In this weekly column, I typically explore some young players who haven’t made much of a consistent impact to date on their fantasy football teams. Some players may be available on your waiver wire, some may be available via a cheap or moderate trade. Acquiring or not acquiring one of these players could decide how well your dynasty or keeper team does for the next few years. This week I take a look at Jets quarterback Geno Smith and Bengals wide receiver Mohammed Sanu:
QB-Geno Smith, NYJ- This might have been the best game I saw from the second year signal caller, but it’s a far cry to say that he is more polished right now. Against the Patriots, he made quicker decisions early on by finding an open receiver on his first or second read or deciding to scramble after the pocket crumbled around him. I’m not sure if we will ever see him use the patience to scan the entire field before making a decision though. The quarterback is improving on the little things: selling fake handoffs and pump fakes to slow down the rush. I really like when the Jets roll him out to the right, this cuts the field in half for him which either opens up something downfield or creates a running lane for him to exploit. The times Smith decided to run, he protected the ball, switching the pigskin to the arm nearest the sideline, and chose not to take unnecessary punishment.
It’s his calmness and confidence that seems to quiet and inspire his teammates. Smith intentionally targeted Revis completing a few passes over his head to Eric Decker. The quarterback threw confidently to Decker despite triple coverage, pushing the ball downfield. The signal caller got hot initially completing the first five of his passes, then cooled off with one completion for his next seven attempts, only to pick it back up in the second half. He was most inaccurate when he couldn’t step up in the pocket, which got demonstrated on a pass that fell short in the end zone due to him throwing with all arm and no legs.
Smith showed heart when he had his leg twisted leaving the game in the fourth quarter for a play, but came roaring back. On that drive, he calmly led the Jets back within a two-point conversion by hitting a nice scoring pass to tight end Jeff Cumberland. The young quarterback just missed rookie tight end Jace Amaro on the two-point conversion play. While I’m not sure that Smith will ever amount to more than a QB2, I believe with a better offensive coordinator and improved offensive weapons (Percy Harvin, perhaps?) that the quarterback could develop into a consistent fantasy producer. If you can get him as a throw-in player on a trade, why not? Just do not bank on him being a starter, unless you play in a two quarterback league.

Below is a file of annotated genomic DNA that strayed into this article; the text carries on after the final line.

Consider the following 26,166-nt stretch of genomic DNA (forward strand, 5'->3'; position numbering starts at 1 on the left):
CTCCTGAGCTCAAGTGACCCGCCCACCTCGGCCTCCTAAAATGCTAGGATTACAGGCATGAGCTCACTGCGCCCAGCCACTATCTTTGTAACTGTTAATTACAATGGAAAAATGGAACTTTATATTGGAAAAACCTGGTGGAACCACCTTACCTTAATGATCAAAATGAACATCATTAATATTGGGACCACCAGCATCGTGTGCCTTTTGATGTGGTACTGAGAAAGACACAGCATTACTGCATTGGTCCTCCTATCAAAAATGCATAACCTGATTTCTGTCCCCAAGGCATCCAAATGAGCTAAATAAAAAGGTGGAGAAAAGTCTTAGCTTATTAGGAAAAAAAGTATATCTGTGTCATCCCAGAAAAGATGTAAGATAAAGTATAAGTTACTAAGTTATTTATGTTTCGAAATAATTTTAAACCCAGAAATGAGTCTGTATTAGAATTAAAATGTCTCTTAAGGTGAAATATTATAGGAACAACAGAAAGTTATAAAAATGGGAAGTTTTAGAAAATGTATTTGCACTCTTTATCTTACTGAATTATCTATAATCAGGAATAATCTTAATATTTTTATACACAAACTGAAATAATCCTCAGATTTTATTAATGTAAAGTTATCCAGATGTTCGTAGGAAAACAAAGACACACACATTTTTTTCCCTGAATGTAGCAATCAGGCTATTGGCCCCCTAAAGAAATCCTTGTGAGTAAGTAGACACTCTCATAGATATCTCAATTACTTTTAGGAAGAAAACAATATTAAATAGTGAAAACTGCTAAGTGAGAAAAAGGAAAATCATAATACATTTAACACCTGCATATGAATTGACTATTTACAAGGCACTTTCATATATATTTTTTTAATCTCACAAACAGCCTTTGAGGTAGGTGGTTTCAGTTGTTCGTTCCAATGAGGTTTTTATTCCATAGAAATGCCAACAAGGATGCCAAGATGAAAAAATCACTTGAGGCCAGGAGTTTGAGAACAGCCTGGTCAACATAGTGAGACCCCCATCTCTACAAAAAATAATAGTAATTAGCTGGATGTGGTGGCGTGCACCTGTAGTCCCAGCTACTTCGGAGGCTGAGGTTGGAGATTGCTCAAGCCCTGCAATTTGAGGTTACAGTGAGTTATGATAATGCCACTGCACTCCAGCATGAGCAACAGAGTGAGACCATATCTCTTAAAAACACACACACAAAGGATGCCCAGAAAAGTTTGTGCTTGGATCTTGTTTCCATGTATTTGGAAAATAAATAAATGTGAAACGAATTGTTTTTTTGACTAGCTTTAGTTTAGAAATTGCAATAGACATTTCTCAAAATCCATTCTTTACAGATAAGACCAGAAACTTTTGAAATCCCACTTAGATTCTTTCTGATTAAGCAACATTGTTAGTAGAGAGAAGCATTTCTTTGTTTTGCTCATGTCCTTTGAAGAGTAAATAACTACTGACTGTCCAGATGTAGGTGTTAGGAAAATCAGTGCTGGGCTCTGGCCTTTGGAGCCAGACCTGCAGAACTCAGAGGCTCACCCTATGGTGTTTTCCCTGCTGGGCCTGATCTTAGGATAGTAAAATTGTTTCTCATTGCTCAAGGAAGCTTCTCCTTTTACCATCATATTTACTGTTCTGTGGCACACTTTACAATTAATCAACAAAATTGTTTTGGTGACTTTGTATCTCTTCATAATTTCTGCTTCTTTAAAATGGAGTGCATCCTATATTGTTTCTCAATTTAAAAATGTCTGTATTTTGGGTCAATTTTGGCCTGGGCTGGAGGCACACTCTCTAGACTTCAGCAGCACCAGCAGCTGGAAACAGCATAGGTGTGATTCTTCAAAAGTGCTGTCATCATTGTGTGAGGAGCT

WR-Mohammed Sanu, CIN- It has been quite the journey for the third year receiver. In the summer, he was an afterthought behind all-pro AJ Green and the flashier Marvin Jones. I say that because I drafted him in the 44th round of a 45 round dynasty startup in the summer and won him in an auction for a $2 contract with a $300 salary cap. Now that Jones is on IR and Green is hurting, Sanu is now the defacto WR1. Of course his Week 7 production of three catches for 54 yards on nine targets does not excite his owners much against the Colts. The entire Bengals offense was dismal as only tight end Jermaine Gresham had more targets (twelve) and caught ten of those for a whopping 48 yards.
Sanu is best served as a complementary wide receiver, who does his best work in the slot, by being able to manhandle smaller slot corners. He lined up against Vonte Davis usually on the single receiver side with some safety help. His quarterback, Andy Dalton, faced a Colts defense that blitzed more often than expected which forced more inaccurate throws by the signal caller. I counted two passes got thrown at least a foot too high and two others that sailed a foot behind him. Perhaps if a healthy Green were the target of those passes, the pro bowl receiver may have reached two of the four badly thrown balls. Unfortunately for the Bengals, Sanu does not have the same enormous catch radius or athleticism.
The third year receiver does a good job shielding the ball from his coverage and is willing to fully extend his body to make the most of each reception. Sanu had a beautiful sideline catch that he made while being shadowed by two defenders on the sidelines by catching the ball at its highest point. He kept on fighting throughout the game, giving great effort and intensity that the Bengals sorely needed. The offensive coaching staff tried some razzle-dazzle with a backwards pass to Sanu that attempted to take the Colts defense by surprise with a potential downfield throw. The Indianapolis defense was ready for the play and knocked the receiver down before he could toss the pigskin. Sanu has value as a flex or WR3 play this year and could be acquired quite cheaply. His long-term value is cloudy with the often injured Jones, but might be worth his current cheap price.
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